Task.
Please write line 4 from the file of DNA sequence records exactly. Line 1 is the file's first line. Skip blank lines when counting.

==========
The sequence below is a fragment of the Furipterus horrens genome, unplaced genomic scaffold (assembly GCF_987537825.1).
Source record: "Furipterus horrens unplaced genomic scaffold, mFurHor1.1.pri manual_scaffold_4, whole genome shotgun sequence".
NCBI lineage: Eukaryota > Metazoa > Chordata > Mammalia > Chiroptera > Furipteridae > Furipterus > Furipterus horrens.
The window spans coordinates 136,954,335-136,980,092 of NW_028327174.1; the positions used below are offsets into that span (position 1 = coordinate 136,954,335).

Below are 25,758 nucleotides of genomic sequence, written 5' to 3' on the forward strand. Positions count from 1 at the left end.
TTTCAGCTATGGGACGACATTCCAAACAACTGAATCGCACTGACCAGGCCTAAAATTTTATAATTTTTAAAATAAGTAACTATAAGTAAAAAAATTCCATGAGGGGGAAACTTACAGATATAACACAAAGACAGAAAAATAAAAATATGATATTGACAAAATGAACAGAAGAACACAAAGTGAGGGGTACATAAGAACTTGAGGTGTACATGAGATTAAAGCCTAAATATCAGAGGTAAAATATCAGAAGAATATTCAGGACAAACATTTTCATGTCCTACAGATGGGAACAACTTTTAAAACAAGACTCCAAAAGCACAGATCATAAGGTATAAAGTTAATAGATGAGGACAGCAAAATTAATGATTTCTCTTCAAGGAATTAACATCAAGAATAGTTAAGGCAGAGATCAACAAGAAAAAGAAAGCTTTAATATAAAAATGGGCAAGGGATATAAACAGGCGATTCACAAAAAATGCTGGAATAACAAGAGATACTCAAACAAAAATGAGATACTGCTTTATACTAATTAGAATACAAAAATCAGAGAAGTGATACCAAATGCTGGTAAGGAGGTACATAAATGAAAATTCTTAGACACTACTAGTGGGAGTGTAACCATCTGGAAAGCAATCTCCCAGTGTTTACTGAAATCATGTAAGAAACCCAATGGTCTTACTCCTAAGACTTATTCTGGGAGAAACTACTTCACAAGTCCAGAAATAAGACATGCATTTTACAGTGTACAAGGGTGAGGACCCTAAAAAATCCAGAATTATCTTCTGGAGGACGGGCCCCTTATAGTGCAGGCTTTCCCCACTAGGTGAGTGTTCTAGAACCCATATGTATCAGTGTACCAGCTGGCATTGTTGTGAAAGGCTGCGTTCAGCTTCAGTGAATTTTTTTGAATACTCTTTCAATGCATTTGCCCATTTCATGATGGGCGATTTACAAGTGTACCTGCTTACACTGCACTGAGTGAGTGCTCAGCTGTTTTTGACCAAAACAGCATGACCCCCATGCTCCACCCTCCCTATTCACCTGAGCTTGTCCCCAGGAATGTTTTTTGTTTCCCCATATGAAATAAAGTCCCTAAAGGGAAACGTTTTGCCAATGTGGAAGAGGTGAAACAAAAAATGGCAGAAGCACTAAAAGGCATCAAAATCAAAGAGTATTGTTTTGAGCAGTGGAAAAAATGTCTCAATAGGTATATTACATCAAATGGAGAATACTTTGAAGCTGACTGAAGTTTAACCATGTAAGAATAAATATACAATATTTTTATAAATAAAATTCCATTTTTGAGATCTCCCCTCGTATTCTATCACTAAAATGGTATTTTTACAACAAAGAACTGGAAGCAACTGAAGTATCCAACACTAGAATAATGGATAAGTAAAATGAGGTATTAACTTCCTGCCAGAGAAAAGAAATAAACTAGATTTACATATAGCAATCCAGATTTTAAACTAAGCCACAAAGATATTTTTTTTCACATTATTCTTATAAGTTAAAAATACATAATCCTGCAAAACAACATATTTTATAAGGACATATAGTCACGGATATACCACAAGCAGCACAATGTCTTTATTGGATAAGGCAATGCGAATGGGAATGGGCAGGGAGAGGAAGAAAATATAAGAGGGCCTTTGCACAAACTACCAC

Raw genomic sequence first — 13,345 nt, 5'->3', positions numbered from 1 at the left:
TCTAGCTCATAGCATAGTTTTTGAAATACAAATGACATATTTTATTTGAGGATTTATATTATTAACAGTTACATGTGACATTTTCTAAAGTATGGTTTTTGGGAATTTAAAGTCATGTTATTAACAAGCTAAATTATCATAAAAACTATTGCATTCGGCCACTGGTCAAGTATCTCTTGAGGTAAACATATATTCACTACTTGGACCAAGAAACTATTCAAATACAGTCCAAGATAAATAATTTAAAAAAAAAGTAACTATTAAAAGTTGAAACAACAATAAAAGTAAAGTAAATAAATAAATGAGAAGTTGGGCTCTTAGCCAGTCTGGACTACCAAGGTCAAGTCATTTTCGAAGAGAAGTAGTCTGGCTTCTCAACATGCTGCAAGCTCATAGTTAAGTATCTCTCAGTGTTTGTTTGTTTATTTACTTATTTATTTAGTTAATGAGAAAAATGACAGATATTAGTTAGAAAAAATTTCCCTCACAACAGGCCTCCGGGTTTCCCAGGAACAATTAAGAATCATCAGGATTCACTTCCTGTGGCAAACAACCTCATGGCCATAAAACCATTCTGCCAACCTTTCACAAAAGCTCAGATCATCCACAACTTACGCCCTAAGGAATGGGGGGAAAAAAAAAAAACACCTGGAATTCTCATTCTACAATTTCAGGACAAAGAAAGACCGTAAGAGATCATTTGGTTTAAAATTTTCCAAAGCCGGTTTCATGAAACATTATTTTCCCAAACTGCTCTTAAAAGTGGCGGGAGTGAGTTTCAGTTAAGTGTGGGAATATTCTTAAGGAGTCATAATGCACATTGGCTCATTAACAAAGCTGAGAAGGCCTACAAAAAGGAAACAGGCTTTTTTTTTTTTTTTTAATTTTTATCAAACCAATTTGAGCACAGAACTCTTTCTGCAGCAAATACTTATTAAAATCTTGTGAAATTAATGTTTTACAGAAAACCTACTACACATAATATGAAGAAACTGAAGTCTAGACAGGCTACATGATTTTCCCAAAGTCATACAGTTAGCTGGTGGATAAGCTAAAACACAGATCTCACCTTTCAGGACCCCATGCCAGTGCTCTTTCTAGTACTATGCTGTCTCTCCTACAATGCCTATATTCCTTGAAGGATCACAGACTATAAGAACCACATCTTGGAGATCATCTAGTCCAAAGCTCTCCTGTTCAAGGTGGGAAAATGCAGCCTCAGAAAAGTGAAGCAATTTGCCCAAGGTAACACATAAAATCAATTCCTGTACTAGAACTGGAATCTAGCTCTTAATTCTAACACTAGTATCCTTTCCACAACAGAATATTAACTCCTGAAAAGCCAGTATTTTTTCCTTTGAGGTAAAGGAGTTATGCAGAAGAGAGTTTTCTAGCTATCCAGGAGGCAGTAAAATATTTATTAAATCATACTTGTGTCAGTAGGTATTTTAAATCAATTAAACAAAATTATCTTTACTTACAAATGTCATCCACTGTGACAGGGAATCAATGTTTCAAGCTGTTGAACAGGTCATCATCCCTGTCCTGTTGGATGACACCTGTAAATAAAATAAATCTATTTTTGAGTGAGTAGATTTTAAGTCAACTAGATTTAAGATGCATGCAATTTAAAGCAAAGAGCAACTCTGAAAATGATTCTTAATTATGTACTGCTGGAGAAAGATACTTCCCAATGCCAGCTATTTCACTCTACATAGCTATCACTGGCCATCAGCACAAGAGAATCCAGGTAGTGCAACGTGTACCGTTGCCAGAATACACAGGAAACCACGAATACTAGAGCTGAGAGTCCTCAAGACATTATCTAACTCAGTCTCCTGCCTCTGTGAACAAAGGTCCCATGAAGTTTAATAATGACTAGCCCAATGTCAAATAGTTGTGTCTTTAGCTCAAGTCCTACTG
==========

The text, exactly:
The window spans coordinates 136,954,335-136,980,092 of NW_028327174.1; the positions used below are offsets into that span (position 1 = coordinate 136,954,335).